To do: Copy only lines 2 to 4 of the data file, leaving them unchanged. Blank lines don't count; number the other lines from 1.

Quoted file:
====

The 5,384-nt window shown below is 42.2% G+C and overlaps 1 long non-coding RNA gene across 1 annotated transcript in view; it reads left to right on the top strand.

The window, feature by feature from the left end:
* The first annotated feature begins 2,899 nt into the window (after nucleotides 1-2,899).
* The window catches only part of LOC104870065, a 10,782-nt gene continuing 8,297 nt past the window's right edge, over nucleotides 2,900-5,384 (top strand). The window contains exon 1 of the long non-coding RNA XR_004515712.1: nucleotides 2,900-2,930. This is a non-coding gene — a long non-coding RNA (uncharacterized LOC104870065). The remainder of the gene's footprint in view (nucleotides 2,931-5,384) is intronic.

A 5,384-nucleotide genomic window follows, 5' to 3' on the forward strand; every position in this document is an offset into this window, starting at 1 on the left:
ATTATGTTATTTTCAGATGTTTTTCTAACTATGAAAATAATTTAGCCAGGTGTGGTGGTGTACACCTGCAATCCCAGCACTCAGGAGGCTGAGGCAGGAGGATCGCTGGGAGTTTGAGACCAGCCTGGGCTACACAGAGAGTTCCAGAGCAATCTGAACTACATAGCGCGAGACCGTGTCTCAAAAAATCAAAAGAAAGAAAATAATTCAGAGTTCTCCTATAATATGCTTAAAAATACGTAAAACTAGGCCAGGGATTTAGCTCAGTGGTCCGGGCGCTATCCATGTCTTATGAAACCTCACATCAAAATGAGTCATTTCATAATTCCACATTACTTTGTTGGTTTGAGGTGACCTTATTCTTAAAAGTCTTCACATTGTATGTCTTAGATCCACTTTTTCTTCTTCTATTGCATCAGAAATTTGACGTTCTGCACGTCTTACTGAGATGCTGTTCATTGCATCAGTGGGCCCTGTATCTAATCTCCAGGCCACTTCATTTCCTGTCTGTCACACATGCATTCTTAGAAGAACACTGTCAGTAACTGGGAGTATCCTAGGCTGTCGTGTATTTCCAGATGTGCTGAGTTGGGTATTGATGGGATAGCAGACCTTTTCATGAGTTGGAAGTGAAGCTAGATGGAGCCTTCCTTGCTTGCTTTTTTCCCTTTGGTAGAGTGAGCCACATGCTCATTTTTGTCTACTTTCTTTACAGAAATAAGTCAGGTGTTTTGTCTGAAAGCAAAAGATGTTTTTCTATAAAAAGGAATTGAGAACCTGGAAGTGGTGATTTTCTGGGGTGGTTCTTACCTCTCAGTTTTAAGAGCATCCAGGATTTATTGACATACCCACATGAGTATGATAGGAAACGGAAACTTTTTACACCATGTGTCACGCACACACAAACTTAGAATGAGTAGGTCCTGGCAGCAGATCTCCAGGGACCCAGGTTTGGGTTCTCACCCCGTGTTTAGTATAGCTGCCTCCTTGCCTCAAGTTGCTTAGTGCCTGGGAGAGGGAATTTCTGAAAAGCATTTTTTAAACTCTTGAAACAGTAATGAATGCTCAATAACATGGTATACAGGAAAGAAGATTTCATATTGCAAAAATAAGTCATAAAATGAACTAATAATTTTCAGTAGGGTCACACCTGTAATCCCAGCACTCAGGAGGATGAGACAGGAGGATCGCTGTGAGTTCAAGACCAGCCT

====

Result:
The window, feature by feature from the left end:
* The first annotated feature begins 2,899 nt into the window (after nucleotides 1-2,899).
* The window catches only part of LOC104870065, a 10,782-nt gene continuing 8,297 nt past the window's right edge, over nucleotides 2,900-5,384 (top strand). The window contains exon 1 of the long non-coding RNA XR_004515712.1: nucleotides 2,900-2,930. This is a non-coding gene — a long non-coding RNA (uncharacterized LOC104870065). The remainder of the gene's footprint in view (nucleotides 2,931-5,384) is intronic.